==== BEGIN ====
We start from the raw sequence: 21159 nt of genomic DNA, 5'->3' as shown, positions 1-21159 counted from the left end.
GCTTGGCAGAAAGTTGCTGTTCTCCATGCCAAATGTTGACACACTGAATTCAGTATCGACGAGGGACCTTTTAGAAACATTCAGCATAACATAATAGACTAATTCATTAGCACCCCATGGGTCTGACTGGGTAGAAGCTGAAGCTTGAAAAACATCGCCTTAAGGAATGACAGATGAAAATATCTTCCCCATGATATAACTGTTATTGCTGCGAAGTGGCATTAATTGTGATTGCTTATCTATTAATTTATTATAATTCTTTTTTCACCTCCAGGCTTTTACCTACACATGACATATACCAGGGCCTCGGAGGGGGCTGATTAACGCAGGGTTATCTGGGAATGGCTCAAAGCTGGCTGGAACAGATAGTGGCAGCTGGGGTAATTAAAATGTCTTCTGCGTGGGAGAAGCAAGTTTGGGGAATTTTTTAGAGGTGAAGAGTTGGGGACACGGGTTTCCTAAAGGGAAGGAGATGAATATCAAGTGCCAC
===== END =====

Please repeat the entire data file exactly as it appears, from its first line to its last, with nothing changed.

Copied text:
We start from the raw sequence: 21159 nt of genomic DNA, 5'->3' as shown, positions 1-21159 counted from the left end.
GCTTGGCAGAAAGTTGCTGTTCTCCATGCCAAATGTTGACACACTGAATTCAGTATCGACGAGGGACCTTTTAGAAACATTCAGCATAACATAATAGACTAATTCATTAGCACCCCATGGGTCTGACTGGGTAGAAGCTGAAGCTTGAAAAACATCGCCTTAAGGAATGACAGATGAAAATATCTTCCCCATGATATAACTGTTATTGCTGCGAAGTGGCATTAATTGTGATTGCTTATCTATTAATTTATTATAATTCTTTTTTCACCTCCAGGCTTTTACCTACACATGACATATACCAGGGCCTCGGAGGGGGCTGATTAACGCAGGGTTATCTGGGAATGGCTCAAAGCTGGCTGGAACAGATAGTGGCAGCTGGGGTAATTAAAATGTCTTCTGCGTGGGAGAAGCAAGTTTGGGGAATTTTTTAGAGGTGAAGAGTTGGGGACACGGGTTTCCTAAAGGGAAGGAGATGAATATCAAGTGCCAC